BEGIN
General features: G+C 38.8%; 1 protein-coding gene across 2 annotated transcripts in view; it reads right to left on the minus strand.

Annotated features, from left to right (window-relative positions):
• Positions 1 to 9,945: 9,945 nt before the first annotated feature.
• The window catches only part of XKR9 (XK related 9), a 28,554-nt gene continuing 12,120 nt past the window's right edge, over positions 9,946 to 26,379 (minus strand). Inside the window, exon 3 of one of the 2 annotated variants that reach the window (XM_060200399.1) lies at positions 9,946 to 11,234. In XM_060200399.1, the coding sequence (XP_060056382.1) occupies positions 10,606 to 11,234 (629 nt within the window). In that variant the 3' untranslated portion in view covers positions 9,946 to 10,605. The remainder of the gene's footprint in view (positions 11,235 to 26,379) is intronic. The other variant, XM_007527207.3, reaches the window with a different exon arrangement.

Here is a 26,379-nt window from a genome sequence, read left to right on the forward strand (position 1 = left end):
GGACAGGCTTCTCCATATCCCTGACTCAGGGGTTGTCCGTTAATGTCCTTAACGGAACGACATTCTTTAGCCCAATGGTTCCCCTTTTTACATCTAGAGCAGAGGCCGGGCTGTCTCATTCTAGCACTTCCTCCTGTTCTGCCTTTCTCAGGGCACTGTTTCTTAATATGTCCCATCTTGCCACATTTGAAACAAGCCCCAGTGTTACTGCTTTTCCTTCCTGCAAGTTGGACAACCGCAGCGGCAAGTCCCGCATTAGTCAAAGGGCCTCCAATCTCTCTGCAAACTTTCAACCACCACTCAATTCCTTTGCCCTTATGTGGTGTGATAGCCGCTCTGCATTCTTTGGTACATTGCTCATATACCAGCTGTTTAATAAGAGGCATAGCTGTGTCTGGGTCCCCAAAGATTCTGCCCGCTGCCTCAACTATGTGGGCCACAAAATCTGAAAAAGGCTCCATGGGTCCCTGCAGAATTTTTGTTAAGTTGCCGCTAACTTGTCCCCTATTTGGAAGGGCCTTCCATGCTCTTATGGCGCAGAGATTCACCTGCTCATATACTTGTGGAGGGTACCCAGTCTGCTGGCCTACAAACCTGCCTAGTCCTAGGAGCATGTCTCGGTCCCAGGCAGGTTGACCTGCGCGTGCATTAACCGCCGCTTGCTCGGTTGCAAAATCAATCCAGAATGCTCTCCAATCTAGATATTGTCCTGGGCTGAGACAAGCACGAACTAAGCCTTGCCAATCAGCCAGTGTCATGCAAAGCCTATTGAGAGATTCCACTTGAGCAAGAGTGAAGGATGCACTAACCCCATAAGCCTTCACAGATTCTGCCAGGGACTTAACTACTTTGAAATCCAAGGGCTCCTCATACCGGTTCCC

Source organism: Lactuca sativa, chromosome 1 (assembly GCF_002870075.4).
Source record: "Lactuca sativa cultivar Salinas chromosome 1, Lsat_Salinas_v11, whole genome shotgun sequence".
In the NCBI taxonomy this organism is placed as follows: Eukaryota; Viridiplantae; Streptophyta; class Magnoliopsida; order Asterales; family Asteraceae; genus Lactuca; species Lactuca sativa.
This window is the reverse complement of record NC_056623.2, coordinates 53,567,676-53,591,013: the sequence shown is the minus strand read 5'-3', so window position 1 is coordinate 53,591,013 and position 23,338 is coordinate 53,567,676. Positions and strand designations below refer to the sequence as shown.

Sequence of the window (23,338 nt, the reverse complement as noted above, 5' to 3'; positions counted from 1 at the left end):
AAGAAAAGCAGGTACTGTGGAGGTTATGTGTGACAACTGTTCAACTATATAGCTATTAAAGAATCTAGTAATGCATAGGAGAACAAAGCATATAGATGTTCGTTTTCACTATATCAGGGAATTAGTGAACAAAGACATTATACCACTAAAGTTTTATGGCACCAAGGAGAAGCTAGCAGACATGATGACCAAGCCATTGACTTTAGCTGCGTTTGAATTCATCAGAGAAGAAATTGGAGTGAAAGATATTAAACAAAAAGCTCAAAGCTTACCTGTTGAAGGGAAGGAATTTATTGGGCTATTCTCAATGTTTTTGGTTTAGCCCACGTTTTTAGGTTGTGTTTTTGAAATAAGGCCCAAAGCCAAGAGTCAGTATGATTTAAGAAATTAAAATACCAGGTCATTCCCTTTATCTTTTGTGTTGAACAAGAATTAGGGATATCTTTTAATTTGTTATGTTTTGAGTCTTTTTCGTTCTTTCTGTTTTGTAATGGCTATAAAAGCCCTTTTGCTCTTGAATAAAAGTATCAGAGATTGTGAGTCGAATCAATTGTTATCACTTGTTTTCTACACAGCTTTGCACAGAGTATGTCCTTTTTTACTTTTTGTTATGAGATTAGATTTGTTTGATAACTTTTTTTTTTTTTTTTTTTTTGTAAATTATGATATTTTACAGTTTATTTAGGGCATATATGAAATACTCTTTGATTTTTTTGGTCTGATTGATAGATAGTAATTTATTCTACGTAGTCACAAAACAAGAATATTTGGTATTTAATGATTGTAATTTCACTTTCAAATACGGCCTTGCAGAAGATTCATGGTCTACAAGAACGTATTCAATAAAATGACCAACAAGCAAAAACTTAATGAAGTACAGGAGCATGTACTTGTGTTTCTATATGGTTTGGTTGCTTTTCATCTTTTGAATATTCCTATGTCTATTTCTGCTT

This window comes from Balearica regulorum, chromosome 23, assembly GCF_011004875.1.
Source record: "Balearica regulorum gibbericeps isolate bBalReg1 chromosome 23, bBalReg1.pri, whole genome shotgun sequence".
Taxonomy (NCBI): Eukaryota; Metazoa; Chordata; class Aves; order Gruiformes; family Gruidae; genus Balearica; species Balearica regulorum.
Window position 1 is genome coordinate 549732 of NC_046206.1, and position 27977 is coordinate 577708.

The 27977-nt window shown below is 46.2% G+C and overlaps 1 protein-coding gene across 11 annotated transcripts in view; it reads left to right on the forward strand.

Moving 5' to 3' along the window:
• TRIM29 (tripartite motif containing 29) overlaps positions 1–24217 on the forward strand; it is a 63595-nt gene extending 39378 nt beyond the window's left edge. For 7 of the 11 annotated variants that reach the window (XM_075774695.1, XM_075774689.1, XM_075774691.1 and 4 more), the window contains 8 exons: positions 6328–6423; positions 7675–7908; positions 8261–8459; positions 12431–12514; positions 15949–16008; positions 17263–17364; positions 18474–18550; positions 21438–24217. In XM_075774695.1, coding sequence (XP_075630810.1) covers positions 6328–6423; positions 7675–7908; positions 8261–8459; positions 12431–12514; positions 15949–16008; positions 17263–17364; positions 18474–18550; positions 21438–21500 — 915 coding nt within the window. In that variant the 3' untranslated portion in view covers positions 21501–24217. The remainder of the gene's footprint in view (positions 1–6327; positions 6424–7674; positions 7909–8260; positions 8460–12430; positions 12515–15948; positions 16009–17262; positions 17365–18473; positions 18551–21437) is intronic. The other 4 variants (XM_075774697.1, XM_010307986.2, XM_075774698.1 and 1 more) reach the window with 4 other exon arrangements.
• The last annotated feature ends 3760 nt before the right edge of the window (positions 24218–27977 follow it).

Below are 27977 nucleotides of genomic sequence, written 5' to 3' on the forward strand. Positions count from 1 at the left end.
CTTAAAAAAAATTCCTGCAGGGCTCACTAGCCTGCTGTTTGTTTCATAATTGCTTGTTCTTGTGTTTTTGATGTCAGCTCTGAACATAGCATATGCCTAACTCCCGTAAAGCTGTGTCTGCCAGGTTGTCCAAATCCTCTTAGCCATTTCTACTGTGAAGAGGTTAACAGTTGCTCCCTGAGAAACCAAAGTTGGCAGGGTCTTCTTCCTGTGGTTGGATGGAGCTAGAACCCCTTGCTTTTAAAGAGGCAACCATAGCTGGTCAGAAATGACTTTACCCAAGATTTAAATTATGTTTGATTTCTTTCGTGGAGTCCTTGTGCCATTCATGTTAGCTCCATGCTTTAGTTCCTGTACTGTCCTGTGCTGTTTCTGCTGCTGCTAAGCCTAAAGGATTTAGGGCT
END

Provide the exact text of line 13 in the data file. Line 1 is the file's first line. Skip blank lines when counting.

This window comes from Balearica regulorum, chromosome 23, assembly GCF_011004875.1.